This is a great solution for having different application clients access the same API. Client A will have its own lambda Authorizer, while Client B will have another Authorizer. A good scenario for this is when you allow for a machine-to-machine client (via client credentials) to access routes associated with the client facing application (via implicit or auth code grants). The other benefit of this is the ability to apply different API Gateway settings (e.g. caching, tracing, error codes, request limits) for different clients with minimal effort.

6. Custom Authorizers need to have cache manually disabled

It is unclear if this is a bug of the Serverless framework, but setting resultTtlInSeconds: 0 does not seem to work correctly. You will need to manually access the AWS console and disable the checkbox. This is important as you do not want your authorizer caching deny/allow policy that is created based on the previous request(s).

7. Serverless.yml can be configured dynamically

Probably the quickest thing you’ll learn when building anything of size in Serverless, is that hardcoding values everywhere is untenable. There are a few options the framework provides to configure your serverless.yml dynamically.

  • ${file()} operator - you can import a configuration file of your choosing (e.g. secrets.json) and set it to a custom variable that is usable anywhere in your serverless.yml. An example of this:

  • ${opt:stage, self:provider.stage} - allows you to specify a the stage as a value and defaults to the default stage set in your provider section of your serverless.yml. At Kard we currently use this to dynamically point to stage specific resources within a given account.

8. Use a warmup plugin for your important endpoints

Cold starts are no joke. At Kard we have clocked a few warmups that took upwards of 20+ seconds (20,000 ms) for a lambda sitting in a VPC. I know Yan Cui has harped on not using lambda’s inside a vpc . However, in a few architectures this is unavoidable unless you choose to expose your database directly to the internet.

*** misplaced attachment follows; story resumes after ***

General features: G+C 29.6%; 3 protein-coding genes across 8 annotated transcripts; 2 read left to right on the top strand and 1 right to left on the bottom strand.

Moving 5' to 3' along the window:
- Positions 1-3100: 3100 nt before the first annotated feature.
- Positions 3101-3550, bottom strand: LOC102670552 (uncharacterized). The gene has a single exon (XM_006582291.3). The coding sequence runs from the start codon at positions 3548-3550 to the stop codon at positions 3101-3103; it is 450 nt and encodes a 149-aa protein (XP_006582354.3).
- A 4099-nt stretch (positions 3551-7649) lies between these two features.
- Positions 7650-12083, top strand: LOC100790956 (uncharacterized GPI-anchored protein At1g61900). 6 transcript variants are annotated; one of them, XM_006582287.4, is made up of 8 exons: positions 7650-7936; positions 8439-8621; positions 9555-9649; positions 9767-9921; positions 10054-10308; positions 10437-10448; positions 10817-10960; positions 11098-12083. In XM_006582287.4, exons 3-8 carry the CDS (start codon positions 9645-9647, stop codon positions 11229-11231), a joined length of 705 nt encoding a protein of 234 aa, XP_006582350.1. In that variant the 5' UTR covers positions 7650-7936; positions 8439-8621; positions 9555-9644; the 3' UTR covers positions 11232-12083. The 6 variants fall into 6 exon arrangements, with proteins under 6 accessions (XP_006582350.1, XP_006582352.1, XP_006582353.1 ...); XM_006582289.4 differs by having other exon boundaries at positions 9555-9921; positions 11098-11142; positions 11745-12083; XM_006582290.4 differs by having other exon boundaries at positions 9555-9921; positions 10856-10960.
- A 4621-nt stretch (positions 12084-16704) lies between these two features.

Important endpoints would be any endpoint that is necessary to complete page loads or provide a high performance service. This will vary by application, but in Kard’s environment this includes the endpoints used to query for offers on our landing pages.

This is the warmup plugin we use at Kard.

9. The AWS SDK is part of the lambda runtime

AWS does mention this in their documentation, but it is worth noting not to include the SDK in your deployed dependencies as you will just be bloating your deployment artifact size.

10. Package separately and don’t include test files

Our zip files for sls deploy got outrageously large. For single services that contained ~20 lambdas, we were seeing compressed deployment artifacts that were around 15GB. We quickly blew past the 75GB soft limit on lambda and had to request a service increase.

Eventually bumping against the new 150GB limit I started to investigate what was going into these packages.

Two simple steps allowed us to drop the deployment artifact size by an order of magnitude:

The first easy win was using a file exclusion within our webpack configuration. This was to prevent all of our test files getting wrapped into the build.

Next I packaged all functions independently. This dropped our packaged size an order of magnitude and put us way under the 150GB limit on our account.


The serverless community has matured a lot in the last year and I think it will only get better. As with any technology there is a bit of a learning curve that all engineers must go through to feel more comfortable. My recommendation is to stay on top of things by following Yan Cui and Serverless cronicle. As always, drop me a message at dan@launchfirstagency.com if you have any thoughts, comments or questions.